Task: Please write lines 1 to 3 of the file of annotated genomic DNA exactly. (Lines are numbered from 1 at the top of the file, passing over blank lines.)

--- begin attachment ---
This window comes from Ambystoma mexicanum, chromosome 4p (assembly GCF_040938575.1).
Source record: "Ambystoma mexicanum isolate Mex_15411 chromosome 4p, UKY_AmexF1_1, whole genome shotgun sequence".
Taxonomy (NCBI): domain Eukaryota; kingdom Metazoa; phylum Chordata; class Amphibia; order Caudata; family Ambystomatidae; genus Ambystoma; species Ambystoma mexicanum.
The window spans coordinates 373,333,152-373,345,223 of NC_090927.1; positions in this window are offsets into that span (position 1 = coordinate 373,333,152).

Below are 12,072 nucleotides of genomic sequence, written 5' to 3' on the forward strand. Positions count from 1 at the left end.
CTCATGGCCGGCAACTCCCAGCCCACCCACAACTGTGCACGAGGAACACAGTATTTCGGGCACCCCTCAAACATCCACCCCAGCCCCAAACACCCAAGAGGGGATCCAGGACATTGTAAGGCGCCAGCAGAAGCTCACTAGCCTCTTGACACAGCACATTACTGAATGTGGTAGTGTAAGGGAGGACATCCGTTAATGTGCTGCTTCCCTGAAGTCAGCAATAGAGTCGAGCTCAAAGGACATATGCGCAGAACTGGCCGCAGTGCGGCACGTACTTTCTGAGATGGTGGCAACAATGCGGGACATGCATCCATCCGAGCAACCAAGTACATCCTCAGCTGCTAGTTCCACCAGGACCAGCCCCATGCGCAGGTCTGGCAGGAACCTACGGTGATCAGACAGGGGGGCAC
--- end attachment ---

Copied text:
This window comes from Ambystoma mexicanum, chromosome 4p (assembly GCF_040938575.1).
Source record: "Ambystoma mexicanum isolate Mex_15411 chromosome 4p, UKY_AmexF1_1, whole genome shotgun sequence".
Taxonomy (NCBI): domain Eukaryota; kingdom Metazoa; phylum Chordata; class Amphibia; order Caudata; family Ambystomatidae; genus Ambystoma; species Ambystoma mexicanum.